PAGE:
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Accueil du site → Doctorat → Afrique du Sud → 2019 → Geological and geophysical assessment of groundwater vulnerability to contamination in selected general landfill sites in the Eastern Cape Province, South Africa

University of Fort Hare (2019)

Geological and geophysical assessment of groundwater vulnerability to contamination in selected general landfill sites in the Eastern Cape Province, South Africa

Mepaiyeda, Seyi

Titre : Geological and geophysical assessment of groundwater vulnerability to contamination in selected general landfill sites in the Eastern Cape Province, South Africa

Auteur : Mepaiyeda, Seyi

Université de soutenance : University of Fort Hare

Grade : Doctor of Philosophy (PhD) in Geology 2019

Résumé partiel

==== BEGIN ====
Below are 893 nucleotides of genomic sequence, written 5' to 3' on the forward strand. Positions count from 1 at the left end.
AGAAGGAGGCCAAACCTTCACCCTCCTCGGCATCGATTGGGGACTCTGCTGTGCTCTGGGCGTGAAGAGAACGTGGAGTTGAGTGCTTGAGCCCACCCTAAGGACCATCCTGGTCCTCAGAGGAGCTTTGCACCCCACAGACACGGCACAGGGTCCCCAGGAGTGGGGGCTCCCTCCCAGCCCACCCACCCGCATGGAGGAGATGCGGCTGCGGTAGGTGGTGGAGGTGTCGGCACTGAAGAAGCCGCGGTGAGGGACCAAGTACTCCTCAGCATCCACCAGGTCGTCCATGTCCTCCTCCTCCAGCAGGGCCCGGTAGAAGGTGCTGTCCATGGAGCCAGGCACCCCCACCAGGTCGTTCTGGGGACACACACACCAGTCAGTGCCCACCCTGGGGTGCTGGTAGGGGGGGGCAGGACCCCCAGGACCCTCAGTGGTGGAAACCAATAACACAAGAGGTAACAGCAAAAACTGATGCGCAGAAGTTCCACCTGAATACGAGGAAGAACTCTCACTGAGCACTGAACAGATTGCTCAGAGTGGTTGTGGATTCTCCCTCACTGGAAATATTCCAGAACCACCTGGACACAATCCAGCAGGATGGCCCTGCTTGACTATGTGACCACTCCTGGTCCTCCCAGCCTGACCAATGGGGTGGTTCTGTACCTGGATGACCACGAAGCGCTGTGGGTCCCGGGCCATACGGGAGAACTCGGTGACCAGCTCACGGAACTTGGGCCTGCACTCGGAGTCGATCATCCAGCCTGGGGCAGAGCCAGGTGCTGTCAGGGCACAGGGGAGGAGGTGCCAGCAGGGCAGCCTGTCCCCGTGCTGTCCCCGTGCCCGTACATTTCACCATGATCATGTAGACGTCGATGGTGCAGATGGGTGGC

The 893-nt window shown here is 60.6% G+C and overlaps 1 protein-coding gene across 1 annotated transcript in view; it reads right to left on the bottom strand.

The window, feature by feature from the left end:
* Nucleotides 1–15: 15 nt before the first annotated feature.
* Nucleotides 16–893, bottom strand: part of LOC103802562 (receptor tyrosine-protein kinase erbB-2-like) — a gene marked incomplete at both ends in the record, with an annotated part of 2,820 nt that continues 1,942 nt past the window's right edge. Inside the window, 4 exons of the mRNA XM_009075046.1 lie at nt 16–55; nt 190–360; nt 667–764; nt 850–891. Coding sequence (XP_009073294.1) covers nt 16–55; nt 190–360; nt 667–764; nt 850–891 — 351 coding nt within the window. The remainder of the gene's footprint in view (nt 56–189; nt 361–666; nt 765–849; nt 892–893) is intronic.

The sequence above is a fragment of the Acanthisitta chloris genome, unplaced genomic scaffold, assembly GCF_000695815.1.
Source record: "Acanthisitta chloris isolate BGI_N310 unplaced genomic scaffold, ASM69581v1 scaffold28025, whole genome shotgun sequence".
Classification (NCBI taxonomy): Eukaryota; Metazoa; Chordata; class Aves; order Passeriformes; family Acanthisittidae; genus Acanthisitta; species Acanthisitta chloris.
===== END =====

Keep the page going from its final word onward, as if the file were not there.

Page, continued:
Increasing expansion, population and urbanization have resulted in high volume of waste generated daily in South Africa. Most municipalities in the Eastern Cape are experiencing challenges in effective waste disposal, thus resulting in pollution of the air, soil and groundwater by the percolation of harmful contaminants into the environment from landfill leachate. Groundwater resources are limited in South Africa due to itssemi-arid nature. Also, there islimited information available, not only about where it occurs but how to manage it so that its quality does not depreciate to unacceptable levels. A combination of these factors coupled with a gap between waste policy and its subsequent implementation may be disastrous to South Africa. This research examines the impact of landfill sites on groundwater resources at three selected sites in the Eastern Cape Province using an integrated geological and geophysical approach. The methodology adopted include : an exhaustive literature review on waste management policies and practices in South Africa and Eastern Cape specifically. It also involved remote sensing for the study of geomorphology and structural interpretations of lineaments. Field excursions, analysis of physico-chemical and geochemical properties of groundwater obtained from monitoring boreholes and leachate pond in the vicinity of the landfill sites was also carried out. Combined induced polarization (IP) and electrical resistivity measurements for geophysical assessment of groundwater vulnerability and petrographical analysis was alos adopted. Data analysis and interpretation of the obtained results showed that the selected landfill sites are generally characterized by a 4-layer Earth structure with an average depth to top of the bedrock between 15 m - 30 m. Plant-rock association observed from the aerial photo-interpretation showed groundwater potential around the locality of the landfill sites with a dendritic to poorly drained x patterns and moderate to high topography. Structural controls such as the presence of lineaments and a fractured bedrock beneath, which are excellent pathways for the migration of leachate, particularly at the Berlin and King Williams Town landfill sites were observed. Analysis of physico-chemical and geochemical properties of water samples showed contamination of the groundwater by heavy metals and some of the physico-chemical properties were above the generally acceptable limits (WHO). These include high electrical conductivity (EC) and total dissolved solid (TDS) values observed in the groundwater samples from the King Williams Town landfill which indicated a downward transfer of leachate into the groundwater.

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